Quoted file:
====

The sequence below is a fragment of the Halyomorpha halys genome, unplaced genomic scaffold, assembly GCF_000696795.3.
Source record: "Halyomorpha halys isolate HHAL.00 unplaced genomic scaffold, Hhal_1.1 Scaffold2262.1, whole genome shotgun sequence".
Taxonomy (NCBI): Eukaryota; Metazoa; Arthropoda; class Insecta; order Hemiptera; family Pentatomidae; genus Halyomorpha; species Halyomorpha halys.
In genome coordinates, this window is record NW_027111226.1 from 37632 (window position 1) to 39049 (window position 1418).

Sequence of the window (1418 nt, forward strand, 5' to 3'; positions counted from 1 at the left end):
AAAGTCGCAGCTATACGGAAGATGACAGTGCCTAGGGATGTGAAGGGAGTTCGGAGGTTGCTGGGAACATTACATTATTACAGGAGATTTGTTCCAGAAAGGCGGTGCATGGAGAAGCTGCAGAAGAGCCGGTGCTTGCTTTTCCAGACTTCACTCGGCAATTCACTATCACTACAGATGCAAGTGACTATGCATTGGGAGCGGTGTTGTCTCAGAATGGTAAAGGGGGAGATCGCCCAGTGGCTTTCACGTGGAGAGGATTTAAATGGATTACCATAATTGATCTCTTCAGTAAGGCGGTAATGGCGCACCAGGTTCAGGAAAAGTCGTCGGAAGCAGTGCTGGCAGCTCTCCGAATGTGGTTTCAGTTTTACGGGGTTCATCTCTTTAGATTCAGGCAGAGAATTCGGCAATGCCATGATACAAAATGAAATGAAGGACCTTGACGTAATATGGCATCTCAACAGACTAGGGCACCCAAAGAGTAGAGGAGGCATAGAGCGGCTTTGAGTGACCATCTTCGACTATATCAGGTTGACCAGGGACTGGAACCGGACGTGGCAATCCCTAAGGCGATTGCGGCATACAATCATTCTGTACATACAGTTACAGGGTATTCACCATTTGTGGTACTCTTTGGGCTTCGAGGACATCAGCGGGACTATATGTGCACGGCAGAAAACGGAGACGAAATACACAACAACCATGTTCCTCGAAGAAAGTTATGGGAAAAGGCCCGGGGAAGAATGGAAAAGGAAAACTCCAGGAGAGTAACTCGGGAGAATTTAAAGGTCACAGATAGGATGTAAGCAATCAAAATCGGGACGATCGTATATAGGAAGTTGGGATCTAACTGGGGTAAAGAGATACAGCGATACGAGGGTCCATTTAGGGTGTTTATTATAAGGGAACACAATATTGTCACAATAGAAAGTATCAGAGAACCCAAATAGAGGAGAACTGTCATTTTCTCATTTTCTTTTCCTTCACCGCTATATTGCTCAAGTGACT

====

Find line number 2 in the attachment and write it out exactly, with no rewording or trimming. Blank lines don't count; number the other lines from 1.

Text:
Source record: "Halyomorpha halys isolate HHAL.00 unplaced genomic scaffold, Hhal_1.1 Scaffold2262.1, whole genome shotgun sequence".